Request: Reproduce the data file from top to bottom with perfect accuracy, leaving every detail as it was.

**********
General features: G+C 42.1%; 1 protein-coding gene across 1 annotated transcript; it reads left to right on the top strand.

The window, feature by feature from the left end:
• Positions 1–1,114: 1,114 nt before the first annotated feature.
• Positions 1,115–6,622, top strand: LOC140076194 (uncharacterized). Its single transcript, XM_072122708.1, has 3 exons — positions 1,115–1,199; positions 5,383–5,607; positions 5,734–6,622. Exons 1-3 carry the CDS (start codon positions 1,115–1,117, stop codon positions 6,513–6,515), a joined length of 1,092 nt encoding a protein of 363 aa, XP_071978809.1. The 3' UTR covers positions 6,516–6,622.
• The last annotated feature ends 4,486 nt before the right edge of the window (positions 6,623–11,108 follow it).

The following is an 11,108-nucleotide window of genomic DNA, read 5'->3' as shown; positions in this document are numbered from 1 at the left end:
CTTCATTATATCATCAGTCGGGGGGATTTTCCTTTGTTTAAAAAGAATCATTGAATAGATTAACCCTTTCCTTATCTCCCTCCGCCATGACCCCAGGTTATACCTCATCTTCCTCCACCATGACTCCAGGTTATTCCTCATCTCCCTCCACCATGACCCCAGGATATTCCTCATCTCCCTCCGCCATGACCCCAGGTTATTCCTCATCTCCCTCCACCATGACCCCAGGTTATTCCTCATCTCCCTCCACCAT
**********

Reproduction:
General features: G+C 42.1%; 1 protein-coding gene across 1 annotated transcript; it reads left to right on the top strand.

The window, feature by feature from the left end:
• Positions 1–1,114: 1,114 nt before the first annotated feature.
• Positions 1,115–6,622, top strand: LOC140076194 (uncharacterized). Its single transcript, XM_072122708.1, has 3 exons — positions 1,115–1,199; positions 5,383–5,607; positions 5,734–6,622. Exons 1-3 carry the CDS (start codon positions 1,115–1,117, stop codon positions 6,513–6,515), a joined length of 1,092 nt encoding a protein of 363 aa, XP_071978809.1. The 3' UTR covers positions 6,516–6,622.
• The last annotated feature ends 4,486 nt before the right edge of the window (positions 6,623–11,108 follow it).

The following is an 11,108-nucleotide window of genomic DNA, read 5'->3' as shown; positions in this document are numbered from 1 at the left end:
CTTCATTATATCATCAGTCGGGGGGATTTTCCTTTGTTTAAAAAGAATCATTGAATAGATTAACCCTTTCCTTATCTCCCTCCGCCATGACCCCAGGTTATACCTCATCTTCCTCCACCATGACTCCAGGTTATTCCTCATCTCCCTCCACCATGACCCCAGGATATTCCTCATCTCCCTCCGCCATGACCCCAGGTTATTCCTCATCTCCCTCCACCATGACCCCAGGTTATTCCTCATCTCCCTCCACCAT